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Moderna’s mRNA vaccine to prevent COVID-19 disease is granted FDA Emergency Use Authorization and CDC recommendation.
Initial shipments of the second vaccine to prevent COVID-19 disease rolled out in the United States on Dec. 21, 2020, with frontline healthcare workers and patients and residents in long-term care facilities first in line to receive injections.
On Dec. 18, 2020, FDA issued an Emergency Use Authorization (EUA) for Moderna’s COVID-19 vaccine; on Dec. 19, 2020, the Advisory Committee on Immunization Practices of the Centers for Disease Control and Prevention’s recommended the use of the vaccine for individuals 18 years of age or older, allowing vaccinations to start immediately.
The messenger RNA vaccine received the EUA following review of Phase III clinical trial data that “provides clear evidence that the Moderna COVID-19 Vaccine may be effective in preventing COVID-19,” FDA reported in a statement. The vaccine is administered in two doses, one month apart.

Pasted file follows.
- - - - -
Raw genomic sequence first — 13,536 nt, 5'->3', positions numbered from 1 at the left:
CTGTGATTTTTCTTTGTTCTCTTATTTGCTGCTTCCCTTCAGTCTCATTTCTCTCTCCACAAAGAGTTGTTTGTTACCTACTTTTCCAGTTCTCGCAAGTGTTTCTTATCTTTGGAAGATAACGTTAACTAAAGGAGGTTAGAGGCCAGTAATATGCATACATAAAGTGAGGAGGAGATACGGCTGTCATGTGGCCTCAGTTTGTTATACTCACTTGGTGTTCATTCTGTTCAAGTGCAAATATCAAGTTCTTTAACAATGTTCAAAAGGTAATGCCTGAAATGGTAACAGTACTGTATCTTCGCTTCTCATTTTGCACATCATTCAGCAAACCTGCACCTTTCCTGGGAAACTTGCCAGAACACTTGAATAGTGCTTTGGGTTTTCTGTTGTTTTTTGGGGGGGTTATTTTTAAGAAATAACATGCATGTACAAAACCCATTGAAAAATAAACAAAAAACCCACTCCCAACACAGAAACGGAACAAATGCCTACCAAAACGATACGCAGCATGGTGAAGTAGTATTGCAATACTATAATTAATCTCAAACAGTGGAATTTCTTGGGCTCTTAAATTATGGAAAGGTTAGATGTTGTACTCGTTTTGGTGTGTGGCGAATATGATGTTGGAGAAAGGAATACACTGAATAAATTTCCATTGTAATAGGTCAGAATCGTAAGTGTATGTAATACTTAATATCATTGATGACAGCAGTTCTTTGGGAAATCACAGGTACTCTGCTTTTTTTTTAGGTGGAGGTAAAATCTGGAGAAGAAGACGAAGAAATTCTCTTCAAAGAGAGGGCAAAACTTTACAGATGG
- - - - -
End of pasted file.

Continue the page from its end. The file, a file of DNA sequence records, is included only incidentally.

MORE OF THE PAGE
Study results showed the vaccine was 94.1% effective in preventing COVID-19 disease among these clinical trial participants. Adverse reactions after the second dose included injection site pain, erythema, swelling, and ipsilateral lymphadenopathy. The majority of the adverse events were mild or moderate, Moderna reported in a company statement. However, there was a higher occurrence of severe reactions after the second injection.
Data are not available to determine how long the vaccine will provide protection, or if the vaccine prevents transmission of SARS-CoV-2 from person to person.
Moderna reported that the vaccine would be distributed immediately through the US government’s Operation Warp Speed.
Moderna reports that approximately 20 million doses will be delivered by the end of December 2020 and expects to have 100–125 million doses available globally in the first quarter of 2021, with 85–100 million of those available doses in the US.